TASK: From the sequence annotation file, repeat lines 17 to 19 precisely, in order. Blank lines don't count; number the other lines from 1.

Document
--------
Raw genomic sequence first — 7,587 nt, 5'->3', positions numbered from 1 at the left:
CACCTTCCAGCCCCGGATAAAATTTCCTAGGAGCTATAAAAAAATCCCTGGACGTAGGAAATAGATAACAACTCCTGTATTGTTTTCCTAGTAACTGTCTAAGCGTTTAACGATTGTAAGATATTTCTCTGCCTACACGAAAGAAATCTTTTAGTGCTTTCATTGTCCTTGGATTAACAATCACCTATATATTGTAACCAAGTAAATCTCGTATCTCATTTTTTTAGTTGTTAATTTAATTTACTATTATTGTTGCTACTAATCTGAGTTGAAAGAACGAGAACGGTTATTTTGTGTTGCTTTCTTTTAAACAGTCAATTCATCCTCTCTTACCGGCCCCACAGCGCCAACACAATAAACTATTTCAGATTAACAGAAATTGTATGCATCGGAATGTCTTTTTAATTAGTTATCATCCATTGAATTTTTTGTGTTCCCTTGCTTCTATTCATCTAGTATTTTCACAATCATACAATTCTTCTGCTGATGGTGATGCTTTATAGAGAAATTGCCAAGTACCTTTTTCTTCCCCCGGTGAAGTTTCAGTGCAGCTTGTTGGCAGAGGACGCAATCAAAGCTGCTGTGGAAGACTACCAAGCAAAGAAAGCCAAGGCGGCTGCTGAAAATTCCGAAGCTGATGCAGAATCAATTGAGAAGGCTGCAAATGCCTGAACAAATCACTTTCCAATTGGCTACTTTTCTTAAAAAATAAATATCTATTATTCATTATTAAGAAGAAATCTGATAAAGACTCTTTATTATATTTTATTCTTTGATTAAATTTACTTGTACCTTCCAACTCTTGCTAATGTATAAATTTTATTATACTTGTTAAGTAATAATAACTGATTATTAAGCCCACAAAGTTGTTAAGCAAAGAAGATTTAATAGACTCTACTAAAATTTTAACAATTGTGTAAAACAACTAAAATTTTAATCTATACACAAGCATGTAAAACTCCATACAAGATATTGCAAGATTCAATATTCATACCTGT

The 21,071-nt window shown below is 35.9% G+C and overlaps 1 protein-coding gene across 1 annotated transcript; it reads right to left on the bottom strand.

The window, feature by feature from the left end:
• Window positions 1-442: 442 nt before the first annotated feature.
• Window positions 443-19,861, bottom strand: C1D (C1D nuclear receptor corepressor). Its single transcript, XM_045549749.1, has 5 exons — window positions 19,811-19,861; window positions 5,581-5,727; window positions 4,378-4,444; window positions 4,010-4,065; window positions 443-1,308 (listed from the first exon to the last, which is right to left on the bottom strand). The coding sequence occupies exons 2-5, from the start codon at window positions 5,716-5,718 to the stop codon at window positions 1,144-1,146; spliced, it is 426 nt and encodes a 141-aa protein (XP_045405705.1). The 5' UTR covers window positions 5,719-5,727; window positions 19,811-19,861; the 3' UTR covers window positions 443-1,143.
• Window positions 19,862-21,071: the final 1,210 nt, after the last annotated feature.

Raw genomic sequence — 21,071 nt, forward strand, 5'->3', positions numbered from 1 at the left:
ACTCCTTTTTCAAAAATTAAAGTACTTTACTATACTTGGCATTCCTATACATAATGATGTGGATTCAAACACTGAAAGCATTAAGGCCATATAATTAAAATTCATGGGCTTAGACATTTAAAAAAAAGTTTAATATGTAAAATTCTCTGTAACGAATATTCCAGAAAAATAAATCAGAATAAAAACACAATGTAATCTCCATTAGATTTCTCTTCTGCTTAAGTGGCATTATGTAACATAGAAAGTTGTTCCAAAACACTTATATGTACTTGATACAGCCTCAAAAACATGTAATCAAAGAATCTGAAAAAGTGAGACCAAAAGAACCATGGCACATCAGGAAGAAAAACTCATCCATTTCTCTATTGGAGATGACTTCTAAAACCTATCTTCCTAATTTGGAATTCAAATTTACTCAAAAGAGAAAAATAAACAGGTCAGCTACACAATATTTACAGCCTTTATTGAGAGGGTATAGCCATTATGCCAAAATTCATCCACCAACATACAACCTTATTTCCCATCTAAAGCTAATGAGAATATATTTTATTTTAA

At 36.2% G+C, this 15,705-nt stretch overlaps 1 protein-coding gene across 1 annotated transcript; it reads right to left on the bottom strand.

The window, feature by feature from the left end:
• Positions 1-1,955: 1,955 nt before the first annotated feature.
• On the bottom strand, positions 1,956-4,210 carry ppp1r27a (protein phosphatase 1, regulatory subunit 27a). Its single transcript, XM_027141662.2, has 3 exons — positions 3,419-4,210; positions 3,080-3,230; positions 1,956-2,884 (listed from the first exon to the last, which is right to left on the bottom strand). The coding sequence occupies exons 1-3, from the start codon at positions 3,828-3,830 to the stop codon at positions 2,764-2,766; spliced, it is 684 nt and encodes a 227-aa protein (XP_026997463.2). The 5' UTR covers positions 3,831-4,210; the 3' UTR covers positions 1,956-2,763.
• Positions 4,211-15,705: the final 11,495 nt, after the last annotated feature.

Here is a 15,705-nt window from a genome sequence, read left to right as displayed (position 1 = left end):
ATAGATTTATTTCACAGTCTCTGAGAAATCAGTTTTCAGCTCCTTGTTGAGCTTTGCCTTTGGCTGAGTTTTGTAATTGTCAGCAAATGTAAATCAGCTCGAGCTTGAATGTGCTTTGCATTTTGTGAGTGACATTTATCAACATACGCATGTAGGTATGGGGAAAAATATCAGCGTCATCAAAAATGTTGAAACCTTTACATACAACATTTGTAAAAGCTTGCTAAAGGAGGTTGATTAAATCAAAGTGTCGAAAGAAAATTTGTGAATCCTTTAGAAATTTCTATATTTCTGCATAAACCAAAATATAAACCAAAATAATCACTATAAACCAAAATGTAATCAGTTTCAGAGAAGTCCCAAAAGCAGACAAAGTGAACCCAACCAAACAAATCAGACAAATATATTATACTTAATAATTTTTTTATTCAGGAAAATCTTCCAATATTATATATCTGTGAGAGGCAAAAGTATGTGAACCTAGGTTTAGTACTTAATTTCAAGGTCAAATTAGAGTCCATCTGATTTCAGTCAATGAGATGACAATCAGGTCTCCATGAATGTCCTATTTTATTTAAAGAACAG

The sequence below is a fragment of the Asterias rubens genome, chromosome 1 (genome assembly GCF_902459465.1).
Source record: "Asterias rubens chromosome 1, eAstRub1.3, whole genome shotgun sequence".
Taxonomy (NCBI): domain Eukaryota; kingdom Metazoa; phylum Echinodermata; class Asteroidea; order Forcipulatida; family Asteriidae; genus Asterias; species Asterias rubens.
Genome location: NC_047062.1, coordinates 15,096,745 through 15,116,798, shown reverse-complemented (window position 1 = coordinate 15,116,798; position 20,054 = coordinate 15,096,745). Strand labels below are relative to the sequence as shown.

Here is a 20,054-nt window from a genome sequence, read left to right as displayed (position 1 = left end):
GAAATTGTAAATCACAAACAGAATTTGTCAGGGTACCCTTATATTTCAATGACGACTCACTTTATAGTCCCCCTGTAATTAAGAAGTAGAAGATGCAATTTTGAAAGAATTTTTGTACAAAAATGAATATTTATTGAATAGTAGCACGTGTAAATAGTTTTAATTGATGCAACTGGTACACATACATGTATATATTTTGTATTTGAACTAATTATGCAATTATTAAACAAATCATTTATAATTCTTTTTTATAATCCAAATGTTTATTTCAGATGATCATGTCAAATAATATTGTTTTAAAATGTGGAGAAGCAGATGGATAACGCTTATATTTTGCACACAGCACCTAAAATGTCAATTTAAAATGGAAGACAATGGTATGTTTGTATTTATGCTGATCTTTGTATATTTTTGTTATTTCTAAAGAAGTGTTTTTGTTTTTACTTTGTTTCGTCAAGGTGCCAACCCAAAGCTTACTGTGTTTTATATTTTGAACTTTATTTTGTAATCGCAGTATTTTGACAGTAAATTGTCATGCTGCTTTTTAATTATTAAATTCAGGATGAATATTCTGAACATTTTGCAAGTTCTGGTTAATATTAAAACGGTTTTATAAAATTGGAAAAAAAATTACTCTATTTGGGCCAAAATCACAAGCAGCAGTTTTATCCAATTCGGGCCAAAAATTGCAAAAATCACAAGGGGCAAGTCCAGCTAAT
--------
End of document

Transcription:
The sequence below is a fragment of the Asterias rubens genome, chromosome 1 (genome assembly GCF_902459465.1).
Source record: "Asterias rubens chromosome 1, eAstRub1.3, whole genome shotgun sequence".
Taxonomy (NCBI): domain Eukaryota; kingdom Metazoa; phylum Echinodermata; class Asteroidea; order Forcipulatida; family Asteriidae; genus Asterias; species Asterias rubens.